Journalism Degree: What Can You Do With One?

journalism degree

Some might ask, why do I need a journalism degree to do journalism? The short answer is that doing journalism well is difficult and complicated. There are many best practices journalists need to be aware of and adhere to. Journalism is all about uncovering the truth and keeping the public informed. But it’s a lot more than just what you read in newspapers and in online articles. Today’s journalists work in TV news, websites, magazines, podcasts—anywhere people get their information.

It takes a curious mind, top-notch communication skills, and a commitment to getting the story right. If that sounds like you, a career in journalism could be a perfect fit.

Journalism degrees are an essential for those who want to work in the profession.

What Is Journalism?

You’ll hear terms like “hard news,” “investigative journalism,” and “feature writing.” These are all different types of journalism with specific goals:

Featured Programs

  • News Reporting: Delivering timely updates on events
  • Investigative Reporting: Digging deep to uncover hidden information
  • Features: Telling in-depth stories about people or issues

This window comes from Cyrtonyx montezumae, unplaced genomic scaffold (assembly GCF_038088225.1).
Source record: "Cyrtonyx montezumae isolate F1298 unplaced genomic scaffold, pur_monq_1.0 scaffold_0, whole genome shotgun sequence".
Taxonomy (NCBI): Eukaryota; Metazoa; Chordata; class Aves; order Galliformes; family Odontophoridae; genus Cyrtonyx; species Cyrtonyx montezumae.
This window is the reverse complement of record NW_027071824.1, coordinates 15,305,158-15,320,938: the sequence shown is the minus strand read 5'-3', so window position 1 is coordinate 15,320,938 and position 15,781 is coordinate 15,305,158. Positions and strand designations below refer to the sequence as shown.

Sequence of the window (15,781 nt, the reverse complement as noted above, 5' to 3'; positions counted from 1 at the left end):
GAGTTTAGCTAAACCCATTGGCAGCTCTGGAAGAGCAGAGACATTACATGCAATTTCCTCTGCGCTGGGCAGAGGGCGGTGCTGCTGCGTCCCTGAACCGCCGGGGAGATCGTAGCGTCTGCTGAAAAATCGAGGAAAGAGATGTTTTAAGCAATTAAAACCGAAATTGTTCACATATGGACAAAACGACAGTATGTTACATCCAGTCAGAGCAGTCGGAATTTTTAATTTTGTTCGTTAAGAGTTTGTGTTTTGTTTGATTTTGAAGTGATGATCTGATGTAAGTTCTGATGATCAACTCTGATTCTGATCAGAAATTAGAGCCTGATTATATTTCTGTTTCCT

No matter the type, strong journalists research carefully, interview a variety of sources, and write in a way that’s clear, accurate, and fair. Ethical journalism is absolutely essential, as it shapes how the public understands the world.

How to Become a Journalist

The standard path to this career starts with a bachelor’s degree in journalism. While majoring in journalism offers the most focused training, degrees in communications, English, or even a specific area like political science can also be relevant.

College isn’t just about the diploma, though. Here’s how your coursework sets you up for success:

Media Law and Ethics

Understanding the legal framework journalists operate within and the importance of ethical reporting to maintain public trust.

Reporting

Learning how to gather facts, conduct interviews, and write clear, accurate stories across different formats (print, online, broadcast).

Specialized Skills

Depending on your interests, courses in areas like broadcast journalism, data reporting, investigative techniques, and social media give you an edge.

Beyond the Classroom

Internships are crucial! They let you gain real-world experience with news organizations, build your network, and create a portfolio of published clips.